Q: How do you discover inflection points?

Rather than running away from the enormous amount of constantly changing information that’s out there, we embrace it with data and technology. One thing we’ve done is define what inflection points might look like in a way that an algorithm or a computer can recognize. This might include programming a computer to read sell-side research in an effort to discern the tone that’s conveyed about companies. More importantly, we measure how analyst tone changes over time and how it compares to the tone being expressed on other peer companies.

For instance, if all stocks in the energy industry suddenly become unattractive, the tone across them all would become more bearish. However, if the tone of one company fell farther than the others, the model would indicate its future returns would be impacted more heavily.

The key output our model produces is a daily stock-by-stock expected return forecast for over 13,000 companies around the world. These views may change every day, ever so slightly; the expected return forecast for a company will fluctuate as our model incorporates new data to reflect the company’s changing fortunes.  

Q: Are there any qualitative factors in your strategy?

The qualitative component and the judgment of the portfolio managers is most evident in the model construction itself; we’ve decided what data to analyze, how to weight it, and what to exclude. 

Our true value-add comes from how we build, maintain, and continuously enhance that model. From a risk management standpoint more than anything else, there are instances and events where subjective oversight may be warranted. If, for example, the model suggests trades in a direction where we think there are unaccounted risks, we may avoid or minimize those trades. 

  • Inception: August 15, 1997
  • AUM: $1.4 billion

An example would be leading up to the U.K. referendum in June 2016, Brexit. We measured the portfolio’s sensitivity to a Brexit outcome even though we were agnostic on the referendum outcome. Although our model can point to companies that looked most attractive, and things like sentiment data might have led us in a certain direction, we believed the referendum was too uncertain, and therefore decided to slightly reduce risk in the portfolio, in some respects to immunize our portfolios’ sensitivity to the referendum itself.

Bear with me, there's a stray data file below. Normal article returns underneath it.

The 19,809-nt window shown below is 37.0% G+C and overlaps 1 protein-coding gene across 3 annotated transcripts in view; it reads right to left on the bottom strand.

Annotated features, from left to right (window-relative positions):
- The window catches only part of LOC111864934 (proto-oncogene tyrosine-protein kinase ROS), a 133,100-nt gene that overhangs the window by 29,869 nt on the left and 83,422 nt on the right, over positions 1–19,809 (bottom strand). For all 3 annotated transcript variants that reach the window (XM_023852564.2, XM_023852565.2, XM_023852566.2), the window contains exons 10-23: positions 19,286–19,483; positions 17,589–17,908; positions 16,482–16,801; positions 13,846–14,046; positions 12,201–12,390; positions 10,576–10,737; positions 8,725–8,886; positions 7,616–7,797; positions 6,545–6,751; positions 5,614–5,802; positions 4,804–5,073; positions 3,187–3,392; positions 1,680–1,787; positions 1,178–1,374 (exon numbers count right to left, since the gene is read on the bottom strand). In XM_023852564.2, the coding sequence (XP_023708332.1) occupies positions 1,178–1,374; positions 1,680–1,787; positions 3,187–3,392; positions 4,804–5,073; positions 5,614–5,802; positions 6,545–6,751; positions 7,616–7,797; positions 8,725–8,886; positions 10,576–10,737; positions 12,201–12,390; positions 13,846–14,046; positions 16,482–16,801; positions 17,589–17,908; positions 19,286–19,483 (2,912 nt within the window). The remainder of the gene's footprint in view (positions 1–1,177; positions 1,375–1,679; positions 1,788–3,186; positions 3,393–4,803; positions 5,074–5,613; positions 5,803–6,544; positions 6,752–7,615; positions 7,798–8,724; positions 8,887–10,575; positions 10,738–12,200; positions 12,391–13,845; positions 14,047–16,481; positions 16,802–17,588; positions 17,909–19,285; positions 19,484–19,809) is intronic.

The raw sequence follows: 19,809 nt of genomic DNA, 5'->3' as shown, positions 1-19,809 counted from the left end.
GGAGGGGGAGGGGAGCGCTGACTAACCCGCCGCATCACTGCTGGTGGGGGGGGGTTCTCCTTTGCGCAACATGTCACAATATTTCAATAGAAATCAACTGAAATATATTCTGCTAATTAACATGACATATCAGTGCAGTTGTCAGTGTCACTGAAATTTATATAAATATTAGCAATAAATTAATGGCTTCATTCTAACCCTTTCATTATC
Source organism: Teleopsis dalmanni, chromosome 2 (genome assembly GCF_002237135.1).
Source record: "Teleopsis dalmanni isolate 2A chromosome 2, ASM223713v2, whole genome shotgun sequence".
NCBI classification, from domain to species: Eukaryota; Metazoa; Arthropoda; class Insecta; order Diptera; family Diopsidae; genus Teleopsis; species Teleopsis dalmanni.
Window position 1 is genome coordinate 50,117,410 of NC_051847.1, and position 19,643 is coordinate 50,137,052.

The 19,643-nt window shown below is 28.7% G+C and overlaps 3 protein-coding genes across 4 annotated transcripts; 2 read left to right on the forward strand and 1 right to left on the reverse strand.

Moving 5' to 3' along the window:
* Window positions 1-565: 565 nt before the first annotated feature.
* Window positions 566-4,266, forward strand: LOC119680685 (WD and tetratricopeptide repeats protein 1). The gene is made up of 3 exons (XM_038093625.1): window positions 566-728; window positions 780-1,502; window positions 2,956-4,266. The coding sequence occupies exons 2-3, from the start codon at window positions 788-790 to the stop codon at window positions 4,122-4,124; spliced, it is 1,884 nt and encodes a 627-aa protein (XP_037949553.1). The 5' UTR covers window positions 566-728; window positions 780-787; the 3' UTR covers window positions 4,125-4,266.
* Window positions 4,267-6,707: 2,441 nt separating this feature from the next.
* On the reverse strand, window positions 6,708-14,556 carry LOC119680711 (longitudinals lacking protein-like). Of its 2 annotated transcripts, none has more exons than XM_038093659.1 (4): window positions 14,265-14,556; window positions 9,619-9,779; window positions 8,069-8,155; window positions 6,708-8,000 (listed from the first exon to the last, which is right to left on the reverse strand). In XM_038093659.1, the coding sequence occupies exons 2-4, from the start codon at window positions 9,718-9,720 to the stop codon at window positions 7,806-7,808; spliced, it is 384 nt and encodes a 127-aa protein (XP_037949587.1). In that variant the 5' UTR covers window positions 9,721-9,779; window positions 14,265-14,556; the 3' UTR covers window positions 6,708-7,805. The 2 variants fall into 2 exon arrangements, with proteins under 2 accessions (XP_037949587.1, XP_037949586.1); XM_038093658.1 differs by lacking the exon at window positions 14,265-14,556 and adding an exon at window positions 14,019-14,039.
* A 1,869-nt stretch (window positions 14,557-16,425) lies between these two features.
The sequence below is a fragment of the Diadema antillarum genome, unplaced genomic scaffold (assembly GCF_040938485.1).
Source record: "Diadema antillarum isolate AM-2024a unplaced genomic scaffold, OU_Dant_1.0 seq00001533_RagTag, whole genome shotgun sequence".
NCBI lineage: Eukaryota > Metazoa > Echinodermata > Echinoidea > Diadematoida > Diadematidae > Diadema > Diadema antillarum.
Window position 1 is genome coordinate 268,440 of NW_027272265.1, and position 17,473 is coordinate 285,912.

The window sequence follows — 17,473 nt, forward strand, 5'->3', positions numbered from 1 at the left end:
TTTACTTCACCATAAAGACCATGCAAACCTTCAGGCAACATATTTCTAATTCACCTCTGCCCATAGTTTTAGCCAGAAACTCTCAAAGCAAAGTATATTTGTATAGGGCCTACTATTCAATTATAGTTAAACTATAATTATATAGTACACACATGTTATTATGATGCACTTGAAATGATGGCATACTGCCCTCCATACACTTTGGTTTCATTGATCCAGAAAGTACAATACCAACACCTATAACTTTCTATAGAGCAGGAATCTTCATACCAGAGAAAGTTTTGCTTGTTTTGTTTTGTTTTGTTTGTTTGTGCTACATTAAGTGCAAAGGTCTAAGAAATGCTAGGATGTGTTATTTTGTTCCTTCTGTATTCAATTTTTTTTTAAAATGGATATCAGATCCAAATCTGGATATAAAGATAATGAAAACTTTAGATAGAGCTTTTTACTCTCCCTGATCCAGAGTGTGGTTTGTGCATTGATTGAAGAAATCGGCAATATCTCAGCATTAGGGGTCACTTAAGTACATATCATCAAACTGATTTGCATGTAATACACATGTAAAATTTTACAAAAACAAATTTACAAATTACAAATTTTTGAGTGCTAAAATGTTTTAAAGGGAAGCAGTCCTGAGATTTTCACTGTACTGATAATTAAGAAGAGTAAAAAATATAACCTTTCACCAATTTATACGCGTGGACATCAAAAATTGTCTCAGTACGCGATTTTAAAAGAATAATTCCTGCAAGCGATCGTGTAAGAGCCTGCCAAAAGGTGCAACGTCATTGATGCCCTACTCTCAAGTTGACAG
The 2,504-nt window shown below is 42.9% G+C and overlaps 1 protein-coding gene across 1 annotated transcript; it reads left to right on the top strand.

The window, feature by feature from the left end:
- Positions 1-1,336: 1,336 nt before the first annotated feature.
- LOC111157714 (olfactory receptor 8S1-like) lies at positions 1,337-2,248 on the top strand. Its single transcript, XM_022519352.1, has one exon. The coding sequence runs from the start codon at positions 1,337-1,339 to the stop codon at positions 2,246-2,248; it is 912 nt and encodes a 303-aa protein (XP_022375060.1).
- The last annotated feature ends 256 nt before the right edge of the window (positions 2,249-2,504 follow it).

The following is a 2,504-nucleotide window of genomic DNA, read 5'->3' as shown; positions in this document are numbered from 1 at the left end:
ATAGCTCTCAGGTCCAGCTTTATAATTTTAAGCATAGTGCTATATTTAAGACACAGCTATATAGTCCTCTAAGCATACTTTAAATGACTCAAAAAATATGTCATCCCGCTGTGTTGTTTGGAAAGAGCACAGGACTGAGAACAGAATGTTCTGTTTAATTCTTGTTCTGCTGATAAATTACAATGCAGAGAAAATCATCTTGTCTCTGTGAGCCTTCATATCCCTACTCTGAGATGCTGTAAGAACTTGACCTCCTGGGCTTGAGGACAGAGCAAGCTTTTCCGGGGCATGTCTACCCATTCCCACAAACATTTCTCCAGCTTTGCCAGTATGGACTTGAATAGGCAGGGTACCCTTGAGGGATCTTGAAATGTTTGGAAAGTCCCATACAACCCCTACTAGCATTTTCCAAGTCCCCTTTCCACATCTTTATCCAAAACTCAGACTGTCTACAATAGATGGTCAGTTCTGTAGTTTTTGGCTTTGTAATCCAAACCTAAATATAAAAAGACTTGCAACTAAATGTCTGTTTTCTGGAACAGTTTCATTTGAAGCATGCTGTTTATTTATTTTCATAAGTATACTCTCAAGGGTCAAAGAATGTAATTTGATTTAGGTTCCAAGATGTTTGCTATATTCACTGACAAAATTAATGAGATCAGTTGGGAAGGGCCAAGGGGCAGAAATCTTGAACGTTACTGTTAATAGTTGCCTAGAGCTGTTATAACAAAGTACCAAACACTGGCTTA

Q: How is your model constructed?

Our model has four major components to assess whether or not a stock is attractive. The first, high quality business models, determines whether a company has strong fundamentals and a growing business. It also predicts if its upcoming financial results may surprise on the upside.

Second, a valuation analysis helps us identify mispricing opportunities. Because we are long-term investors, we want to see if the companies we’re looking at are attractively priced relative to their peers.

The third component, sentiment, looks at whether a company has appropriate and improving sentiment in the market. Do people like this company? Is the news and sentiment around it favorable? We even look at data from options and credit default swaps to see if sentiment there is improving.

Examining themes and trends is the model’s fourth element. The focus here is to identify companies that are benefiting from broader price trends in the market and determine if their customers, competitors, suppliers or partners are doing well also.

By putting these four components together, the model identifies the companies most attractive to us: good businesses that are financially secure, that are growing but cheap, that have positive sentiment, and that are exposed to strong themes and trends in the market. There is no event-based data; rather, a set of metrics and characteristics updated every day helps us evaluate the prospects of each investment opportunity

Q: What is your research process?

Across all strategies, we look at over 13,000 companies around the world. Our investment universe for this fund includes the approximately 1,000 stocks in our benchmark, the MSCI EAFE Index.